The Intergovernmental Panel on Climate Change (IPCC) projected an annual sea level rise last year in 2011 of 2 millimeters per year. According to new satellite data, there appears to be a stark difference between their projections and reality.
Sea-levels are rising 60 percent faster than predicted, at a rate of 3.2 millimeters per year. Global temperatures, on the other hand, are continuing to rise at the consistent pace which IPCC predicted. The study shows that the increased rate in sea-level rise is not significantly affected by internal variability in Earth's climate system, but is rather reflective of a general trend.
The research was published in the Institute of Physics' journal, Environmental Research Letters, and conducted by researchers from the Potsdam Institute for Climate Impact Research, Tempo Analytics, and Labatoire d'Etudes en Geophysique et Oceanographie Spatiales. They believe that their findings will shed a light on the importance of tracking past predictions, especially since these IPCC predictions are frequently used by decision makers.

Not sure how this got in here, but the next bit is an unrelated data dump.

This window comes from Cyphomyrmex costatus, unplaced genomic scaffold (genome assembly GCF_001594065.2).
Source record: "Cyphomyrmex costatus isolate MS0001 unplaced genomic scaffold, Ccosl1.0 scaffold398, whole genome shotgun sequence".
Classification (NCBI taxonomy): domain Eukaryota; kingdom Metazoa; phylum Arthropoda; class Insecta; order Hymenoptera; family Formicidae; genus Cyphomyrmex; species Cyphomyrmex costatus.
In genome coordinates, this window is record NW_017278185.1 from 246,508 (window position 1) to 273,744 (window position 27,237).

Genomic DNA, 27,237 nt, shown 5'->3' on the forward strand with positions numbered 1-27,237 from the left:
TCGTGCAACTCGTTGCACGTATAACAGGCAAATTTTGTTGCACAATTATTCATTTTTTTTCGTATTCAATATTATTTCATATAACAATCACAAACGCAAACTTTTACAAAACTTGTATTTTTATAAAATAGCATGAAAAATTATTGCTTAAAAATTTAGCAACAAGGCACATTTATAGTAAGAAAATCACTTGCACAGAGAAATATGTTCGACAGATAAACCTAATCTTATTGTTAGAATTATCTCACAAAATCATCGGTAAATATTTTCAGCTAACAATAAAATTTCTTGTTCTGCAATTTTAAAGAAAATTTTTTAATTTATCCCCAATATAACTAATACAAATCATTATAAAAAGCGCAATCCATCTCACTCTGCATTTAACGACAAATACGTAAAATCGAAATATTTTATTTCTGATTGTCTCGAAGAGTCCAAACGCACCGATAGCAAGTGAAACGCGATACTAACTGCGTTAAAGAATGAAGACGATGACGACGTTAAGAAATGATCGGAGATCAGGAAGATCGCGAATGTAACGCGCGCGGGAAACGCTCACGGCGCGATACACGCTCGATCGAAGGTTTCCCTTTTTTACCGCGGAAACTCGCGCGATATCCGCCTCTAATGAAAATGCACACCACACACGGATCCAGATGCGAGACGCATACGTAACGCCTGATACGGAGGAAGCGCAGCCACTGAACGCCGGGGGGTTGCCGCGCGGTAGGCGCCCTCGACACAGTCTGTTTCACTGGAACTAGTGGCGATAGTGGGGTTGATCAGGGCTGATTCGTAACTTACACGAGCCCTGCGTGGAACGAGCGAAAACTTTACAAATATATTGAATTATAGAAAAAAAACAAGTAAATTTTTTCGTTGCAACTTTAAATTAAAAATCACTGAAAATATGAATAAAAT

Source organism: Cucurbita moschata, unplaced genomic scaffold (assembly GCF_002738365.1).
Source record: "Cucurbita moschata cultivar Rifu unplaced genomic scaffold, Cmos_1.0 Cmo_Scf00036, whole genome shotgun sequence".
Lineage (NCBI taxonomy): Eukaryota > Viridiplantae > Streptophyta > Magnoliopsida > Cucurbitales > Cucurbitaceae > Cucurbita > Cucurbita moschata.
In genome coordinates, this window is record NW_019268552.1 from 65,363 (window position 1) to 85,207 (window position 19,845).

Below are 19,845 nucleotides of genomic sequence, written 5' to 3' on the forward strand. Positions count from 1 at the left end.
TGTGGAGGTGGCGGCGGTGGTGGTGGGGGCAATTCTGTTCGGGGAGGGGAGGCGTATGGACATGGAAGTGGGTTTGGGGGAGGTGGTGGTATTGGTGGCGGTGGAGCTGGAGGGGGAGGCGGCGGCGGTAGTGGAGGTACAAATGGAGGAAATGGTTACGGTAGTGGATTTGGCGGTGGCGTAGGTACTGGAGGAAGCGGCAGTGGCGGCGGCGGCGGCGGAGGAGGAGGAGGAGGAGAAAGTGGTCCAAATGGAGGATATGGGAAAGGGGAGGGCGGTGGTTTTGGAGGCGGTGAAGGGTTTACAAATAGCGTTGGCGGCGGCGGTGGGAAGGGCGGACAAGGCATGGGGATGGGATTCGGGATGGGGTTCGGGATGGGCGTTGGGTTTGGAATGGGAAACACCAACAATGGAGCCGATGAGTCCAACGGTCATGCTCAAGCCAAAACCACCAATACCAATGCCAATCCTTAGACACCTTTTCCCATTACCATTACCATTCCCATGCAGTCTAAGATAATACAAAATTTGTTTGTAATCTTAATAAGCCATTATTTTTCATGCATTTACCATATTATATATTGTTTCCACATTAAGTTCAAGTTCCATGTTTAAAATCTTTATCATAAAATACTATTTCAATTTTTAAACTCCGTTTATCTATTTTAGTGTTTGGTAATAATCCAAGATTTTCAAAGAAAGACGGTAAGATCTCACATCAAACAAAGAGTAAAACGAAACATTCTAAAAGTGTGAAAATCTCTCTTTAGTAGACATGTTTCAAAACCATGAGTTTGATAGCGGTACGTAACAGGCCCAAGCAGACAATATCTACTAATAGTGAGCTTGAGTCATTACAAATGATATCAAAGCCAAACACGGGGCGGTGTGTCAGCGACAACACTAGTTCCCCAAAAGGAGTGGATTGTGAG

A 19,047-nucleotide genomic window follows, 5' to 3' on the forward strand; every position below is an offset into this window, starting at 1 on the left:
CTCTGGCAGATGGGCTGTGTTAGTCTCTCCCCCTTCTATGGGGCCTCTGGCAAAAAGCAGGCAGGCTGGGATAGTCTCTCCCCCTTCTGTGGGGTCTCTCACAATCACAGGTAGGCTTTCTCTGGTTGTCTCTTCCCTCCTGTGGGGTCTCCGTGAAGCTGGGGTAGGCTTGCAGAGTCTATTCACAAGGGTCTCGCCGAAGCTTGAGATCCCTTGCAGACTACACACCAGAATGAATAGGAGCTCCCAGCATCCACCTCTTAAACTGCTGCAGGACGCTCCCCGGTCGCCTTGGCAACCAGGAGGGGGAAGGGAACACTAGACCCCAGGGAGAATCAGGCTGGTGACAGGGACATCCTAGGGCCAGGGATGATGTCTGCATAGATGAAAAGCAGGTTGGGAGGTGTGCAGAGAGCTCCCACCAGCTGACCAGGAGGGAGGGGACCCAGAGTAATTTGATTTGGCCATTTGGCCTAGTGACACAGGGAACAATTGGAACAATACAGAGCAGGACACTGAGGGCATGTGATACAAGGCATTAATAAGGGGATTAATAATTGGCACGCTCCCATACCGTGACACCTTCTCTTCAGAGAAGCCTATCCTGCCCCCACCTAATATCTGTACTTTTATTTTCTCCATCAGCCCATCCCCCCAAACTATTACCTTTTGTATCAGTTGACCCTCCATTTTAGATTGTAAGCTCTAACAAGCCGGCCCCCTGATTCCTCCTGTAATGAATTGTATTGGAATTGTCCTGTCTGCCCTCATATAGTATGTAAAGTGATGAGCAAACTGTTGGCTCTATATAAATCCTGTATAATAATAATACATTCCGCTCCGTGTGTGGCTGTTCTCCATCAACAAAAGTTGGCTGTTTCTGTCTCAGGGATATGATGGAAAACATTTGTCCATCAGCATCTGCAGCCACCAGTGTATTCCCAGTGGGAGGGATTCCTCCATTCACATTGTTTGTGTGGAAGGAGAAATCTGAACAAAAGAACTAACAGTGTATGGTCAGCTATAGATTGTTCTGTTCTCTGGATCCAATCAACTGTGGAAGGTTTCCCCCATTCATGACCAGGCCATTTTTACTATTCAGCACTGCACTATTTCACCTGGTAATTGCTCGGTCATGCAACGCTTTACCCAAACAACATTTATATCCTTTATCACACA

Satellite data from the last 20 years on global temperatures and sea-levels were analyzed and compared with the IPCC prediction. The general warming trend of 0.16 degrees C per decade was in line with the IPCC projection. This was even after short-term phenomena were excluded, such as solar variations, volcanic eruptions, and El Nino/Southern Oscillation.
To measure sea-level, satellites bounced radar off the water surface. This is a much more accurate method than tide gauges because the satellites have near-global coverage, and the tide gauges are only along the coast. The tide gauges are also influenced by non-climate factors like ocean currents and wind.
The result of their analysis was a sea-level rise rate that is 60 percent faster than previously predicted.
According to lead author of the study, Stefan Rahmstorf, "This study shows once again that the IPCC is far from alarmist, but in fact has under-estimated the problem of climate change. That applies not just for sea-level rise, but also to extreme events and the Arctic sea-ice loss."
The article was published in the journal, Environmental Research Letters